This past March, artist Joe Staton and writer Mike Curtis took over Dick Tracy and brought it back from a level of conceptual chaos that had gradually gone beyond appealing camp into unreadable nonsense.
Over the past half year, they're returned it to a basic cops-and-robbers strip with shorter, more coherent plot lines and villains that are still delightfully over the top but without being utterly ridiculous.
Staton has also softened up the artwork so that it retains the basic feel of the creator, Chester Gould, but is no longer the slavish, graphical self-parody it had come to be under caretaker artists.
In short, Dick Tracy has gone from a strip mostly beloved by people who get a particular kick out of watching train wrecks to something an average comics fan might want to give a second look.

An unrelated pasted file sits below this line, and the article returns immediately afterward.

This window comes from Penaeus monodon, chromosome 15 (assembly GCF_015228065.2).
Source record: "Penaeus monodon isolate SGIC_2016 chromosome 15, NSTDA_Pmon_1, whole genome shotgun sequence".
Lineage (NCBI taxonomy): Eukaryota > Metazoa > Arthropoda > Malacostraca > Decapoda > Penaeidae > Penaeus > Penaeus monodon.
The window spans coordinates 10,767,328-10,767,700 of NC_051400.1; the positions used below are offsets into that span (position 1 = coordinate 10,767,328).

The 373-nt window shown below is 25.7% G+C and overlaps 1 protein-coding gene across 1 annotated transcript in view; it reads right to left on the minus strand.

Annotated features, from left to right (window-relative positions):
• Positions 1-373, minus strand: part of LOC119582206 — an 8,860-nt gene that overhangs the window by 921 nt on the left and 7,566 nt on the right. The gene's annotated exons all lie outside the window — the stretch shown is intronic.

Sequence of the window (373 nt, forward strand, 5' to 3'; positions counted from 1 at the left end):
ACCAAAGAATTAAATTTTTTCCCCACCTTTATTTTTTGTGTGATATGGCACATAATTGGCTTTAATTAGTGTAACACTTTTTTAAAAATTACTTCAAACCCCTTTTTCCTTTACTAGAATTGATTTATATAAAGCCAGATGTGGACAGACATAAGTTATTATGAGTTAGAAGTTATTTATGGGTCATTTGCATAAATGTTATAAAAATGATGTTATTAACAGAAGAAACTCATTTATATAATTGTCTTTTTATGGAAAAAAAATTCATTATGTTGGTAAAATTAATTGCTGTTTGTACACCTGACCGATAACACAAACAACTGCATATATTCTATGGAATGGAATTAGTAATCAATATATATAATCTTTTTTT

This would be a good time to do so: They're re-telling the story of how Tracy went from being a uniformed cop to detective.
To bring you up to date: The chief who promoted him and mentored his early days has been shot in a robbery of his retirement business, setting up the flashback. Tracy, having just foiled a robbery, has been summoned to dinner with the chief. We also know that some bad guys are planning to kidnap Tess Truehart.
Give it a shot. I'm opposed to the legacy strips (aka "zombie" strips) that creak along after the original artist is gone, taking up space on the page that could go to a deserving, new strip, but I'm not entirely against them when they bring in some new ideas and approaches, and there are a couple of legacy strips that are actually more entertaining now than they were to begin with.
Not sure Tracy is one of those special cases yet, but I'm enjoying the ride and getting a sense that Staton and Curtis are getting their legs under them and beginning to make the strip their own.